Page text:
Using Automatic Modes on Your Canon EOS Rebel T3/1100D - dummies

Using Automatic Modes on Your Canon EOS Rebel T3/1100D

By Julie Adair King, Robert Correll

For the most automatic of automatic photography, enabling people with minimal experience to capture beautiful images, set your Canon EOS Rebel T3/1100D Mode dial to one of the following two settings:

  • Full Auto: The name of this mode, labeled in the following figure, indicates that the camera takes full control over all exposure, brightness, flash, color, and other settings. In essence, the Canon Rebel 1100D turns into a very high-quality point and shoot camera.

    Full Auto is a fantastic mode to start out with. You can take great photos most of the time and can discover how to operate the camera at your own pace.

    Canon's mode dial with explanations for the two automatic modes.
    These two modes are identical, except one disables flash.
  • Flash Off: Also labeled in the figure, this mode does the exact same thing as Full Auto, except flash is disabled. This mode provides an easy way to ensure that you don’t break the rules when shooting in locations that don’t permit flash.

In either mode, follow these steps to take a picture:

  1. Set the focusing switch on the lens to the AF (autofocus) position, as shown in the following figure.

    The auto focus switch in a Canon lens.

    The figure features the 18–55mm kit lens. If you own a different lens, the switch may look and operate differently; check your lens manual for details.

  2. Unless you’re using a tripod, set the Stabilizer switch to the On setting, as shown in the preceding figure.

    The switch controls image stabilization, which helps produce sharper images by compensating for camera movement that can occur when you handhold the camera. If you’re using a tripod, you can save some battery power by turning off stabilization. Again, if you use a lens other than the kit lens, check your lens manual for details about using its stabilization feature, if provided.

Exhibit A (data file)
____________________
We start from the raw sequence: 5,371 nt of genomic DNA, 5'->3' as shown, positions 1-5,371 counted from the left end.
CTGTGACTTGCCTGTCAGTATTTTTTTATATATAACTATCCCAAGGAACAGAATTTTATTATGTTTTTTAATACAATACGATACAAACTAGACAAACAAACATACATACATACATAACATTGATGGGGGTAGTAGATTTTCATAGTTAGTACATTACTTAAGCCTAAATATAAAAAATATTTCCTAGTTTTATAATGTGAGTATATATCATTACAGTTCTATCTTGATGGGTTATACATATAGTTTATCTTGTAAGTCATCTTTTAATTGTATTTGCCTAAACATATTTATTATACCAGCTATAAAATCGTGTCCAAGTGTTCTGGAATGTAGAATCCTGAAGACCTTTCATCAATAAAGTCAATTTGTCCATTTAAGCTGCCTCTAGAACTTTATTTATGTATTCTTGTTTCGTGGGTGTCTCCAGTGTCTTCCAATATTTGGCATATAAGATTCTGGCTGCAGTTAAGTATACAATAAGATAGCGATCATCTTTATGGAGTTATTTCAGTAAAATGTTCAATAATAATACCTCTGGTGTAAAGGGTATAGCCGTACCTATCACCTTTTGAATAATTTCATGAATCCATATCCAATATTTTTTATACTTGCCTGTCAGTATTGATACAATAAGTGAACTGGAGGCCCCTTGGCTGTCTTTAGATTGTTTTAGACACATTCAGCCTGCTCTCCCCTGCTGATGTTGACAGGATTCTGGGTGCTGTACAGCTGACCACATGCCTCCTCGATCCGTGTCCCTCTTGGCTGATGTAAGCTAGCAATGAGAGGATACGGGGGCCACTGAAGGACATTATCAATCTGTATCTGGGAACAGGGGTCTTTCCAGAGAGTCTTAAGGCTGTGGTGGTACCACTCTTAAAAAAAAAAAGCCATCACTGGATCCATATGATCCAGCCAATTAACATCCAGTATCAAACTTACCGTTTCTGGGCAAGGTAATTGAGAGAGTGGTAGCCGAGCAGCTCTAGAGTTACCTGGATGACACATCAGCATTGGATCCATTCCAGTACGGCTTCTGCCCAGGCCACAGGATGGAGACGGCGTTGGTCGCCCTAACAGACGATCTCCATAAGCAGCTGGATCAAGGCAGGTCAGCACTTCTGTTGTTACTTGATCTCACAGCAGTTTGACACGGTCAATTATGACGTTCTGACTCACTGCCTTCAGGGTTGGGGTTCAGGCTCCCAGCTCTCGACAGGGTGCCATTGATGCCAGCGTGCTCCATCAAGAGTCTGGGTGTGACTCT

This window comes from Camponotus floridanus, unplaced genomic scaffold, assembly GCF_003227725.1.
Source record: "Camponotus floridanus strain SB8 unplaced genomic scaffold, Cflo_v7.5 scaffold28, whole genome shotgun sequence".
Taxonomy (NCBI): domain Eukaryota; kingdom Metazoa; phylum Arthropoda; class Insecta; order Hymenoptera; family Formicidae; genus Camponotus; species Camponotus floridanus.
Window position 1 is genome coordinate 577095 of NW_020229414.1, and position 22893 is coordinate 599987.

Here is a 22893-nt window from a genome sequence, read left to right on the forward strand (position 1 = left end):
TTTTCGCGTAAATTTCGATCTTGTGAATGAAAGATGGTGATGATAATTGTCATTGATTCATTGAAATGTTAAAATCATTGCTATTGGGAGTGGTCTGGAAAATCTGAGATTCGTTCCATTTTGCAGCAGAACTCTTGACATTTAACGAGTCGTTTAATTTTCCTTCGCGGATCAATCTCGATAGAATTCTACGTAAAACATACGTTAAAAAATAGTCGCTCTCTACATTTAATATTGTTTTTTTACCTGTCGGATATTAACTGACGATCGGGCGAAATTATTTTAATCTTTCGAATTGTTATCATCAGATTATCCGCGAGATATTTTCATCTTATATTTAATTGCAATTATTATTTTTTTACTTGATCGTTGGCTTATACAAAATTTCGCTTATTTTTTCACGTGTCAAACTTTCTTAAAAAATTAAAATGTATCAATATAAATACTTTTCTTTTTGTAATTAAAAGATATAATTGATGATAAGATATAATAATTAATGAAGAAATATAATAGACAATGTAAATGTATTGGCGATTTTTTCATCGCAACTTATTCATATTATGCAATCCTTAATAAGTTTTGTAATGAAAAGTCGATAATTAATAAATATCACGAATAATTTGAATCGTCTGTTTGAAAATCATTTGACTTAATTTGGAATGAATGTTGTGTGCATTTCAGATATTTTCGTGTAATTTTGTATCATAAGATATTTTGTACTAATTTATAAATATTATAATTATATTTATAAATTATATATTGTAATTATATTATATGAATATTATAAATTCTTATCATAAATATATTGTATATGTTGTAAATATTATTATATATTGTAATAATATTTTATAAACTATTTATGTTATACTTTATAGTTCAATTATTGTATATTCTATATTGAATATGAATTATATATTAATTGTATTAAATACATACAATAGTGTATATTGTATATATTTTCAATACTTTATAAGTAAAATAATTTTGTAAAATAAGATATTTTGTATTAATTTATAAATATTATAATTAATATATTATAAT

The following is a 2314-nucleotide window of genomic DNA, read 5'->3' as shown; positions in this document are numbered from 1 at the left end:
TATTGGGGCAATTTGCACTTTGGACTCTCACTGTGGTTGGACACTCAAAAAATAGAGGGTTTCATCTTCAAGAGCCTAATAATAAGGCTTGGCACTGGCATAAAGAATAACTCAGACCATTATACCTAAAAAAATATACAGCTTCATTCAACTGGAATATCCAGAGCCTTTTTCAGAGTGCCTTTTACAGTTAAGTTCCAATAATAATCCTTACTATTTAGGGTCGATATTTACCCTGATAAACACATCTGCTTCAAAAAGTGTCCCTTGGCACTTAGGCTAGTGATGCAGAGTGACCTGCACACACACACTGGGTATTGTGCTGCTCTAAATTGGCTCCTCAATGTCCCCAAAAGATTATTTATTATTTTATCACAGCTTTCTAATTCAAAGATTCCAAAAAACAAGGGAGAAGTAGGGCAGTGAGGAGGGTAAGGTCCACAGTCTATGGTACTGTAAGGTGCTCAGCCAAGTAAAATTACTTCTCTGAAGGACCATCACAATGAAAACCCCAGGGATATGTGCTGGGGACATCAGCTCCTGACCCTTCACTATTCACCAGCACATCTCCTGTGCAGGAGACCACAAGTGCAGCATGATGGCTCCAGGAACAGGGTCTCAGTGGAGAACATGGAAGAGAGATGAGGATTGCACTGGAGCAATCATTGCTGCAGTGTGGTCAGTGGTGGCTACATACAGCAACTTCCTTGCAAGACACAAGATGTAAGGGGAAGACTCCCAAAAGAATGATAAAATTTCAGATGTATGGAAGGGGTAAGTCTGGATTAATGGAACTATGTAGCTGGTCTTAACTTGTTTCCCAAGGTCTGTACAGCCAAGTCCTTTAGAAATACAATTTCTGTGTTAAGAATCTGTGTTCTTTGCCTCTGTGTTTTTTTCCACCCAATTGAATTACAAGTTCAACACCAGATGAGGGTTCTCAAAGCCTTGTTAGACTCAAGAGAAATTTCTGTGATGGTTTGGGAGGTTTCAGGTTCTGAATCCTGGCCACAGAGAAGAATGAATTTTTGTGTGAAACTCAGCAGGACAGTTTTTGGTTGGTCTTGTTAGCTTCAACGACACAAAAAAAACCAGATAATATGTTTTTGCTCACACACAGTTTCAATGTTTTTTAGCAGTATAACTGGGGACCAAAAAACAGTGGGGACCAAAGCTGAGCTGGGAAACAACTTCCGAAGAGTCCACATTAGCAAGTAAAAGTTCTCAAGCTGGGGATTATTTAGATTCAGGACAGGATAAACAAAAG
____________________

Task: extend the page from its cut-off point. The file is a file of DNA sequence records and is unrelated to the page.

3. Check the Drive mode on the Shooting Settings display.

    By default, the camera sets the Drive mode to Single, which means that you capture one picture with each press of the shutter button. But you can choose the 10-second or continuous self-timer options if you prefer.

    You can view the current Drive mode in the Shooting Settings display, as shown in the following figure. To adjust the Drive mode, press the left cross key.

    The Shooting Settings display in a Canon digital camera.

    The screen also briefly displays three exposure settings (f-stop, shutter speed, and ISO), as shown in the preceding figure.

  4. Select the Quality setting via Shooting Menu 1.

  5. Looking through the viewfinder, frame the image so that your subject appears under an autofocus point.

    The autofocus points are those nine tiny rectangles clustered in the center of the viewfinder, as shown in the following figure.

    Image view through a Canon's viewfinder.

    Framing your subject so that it falls under the center autofocus point typically produces the fastest and most accurate autofocusing.

  6. Press and hold the shutter button halfway down.

    The camera’s autofocus and autoexposure meters begin to do their thing. In dim light, the flash pops up if the camera thinks light is needed when you use the Full Auto exposure mode. Additionally, the flash may emit an AF-assist beam, a few rapid pulses of light designed to help the autofocusing mechanism find its target. (The AF stands for autofocus.)

  7. Pause to give the camera time to set focus.

    This step is critical! If you simply press the shutter button down in one continuous motion, the camera may not be able to set focus correctly.

    When the camera establishes focus, one or more of the autofocus points blink red to indicate which areas of the frame are in focus.

    The green focus indicator lights when the camera locks focus.
    When you photograph stationary subjects, the green focus indicator lights when the camera locks focus.

    In most cases, you also hear a tiny beep, and the focus indicator in the viewfinder lights, as shown in the preceding figure. Focus is now locked as long as you keep the shutter button halfway down. Typically, the camera focuses on the closest object; if you want to set focus elsewhere, your easiest option is to use manual focusing.

  8. Press the shutter button the rest of the way down to record the image.

    While the camera sends the image data to the camera memory card, the memory card access lamp on the lower-right corner of the camera back lights. Don’t turn off the camera or remove the memory card while the lamp is lit, or you may damage both camera and card.

    When the recording process is finished, the picture appears briefly on the camera monitor. By default, the review period is two seconds; you can adjust the timing via Shooting Menu 1.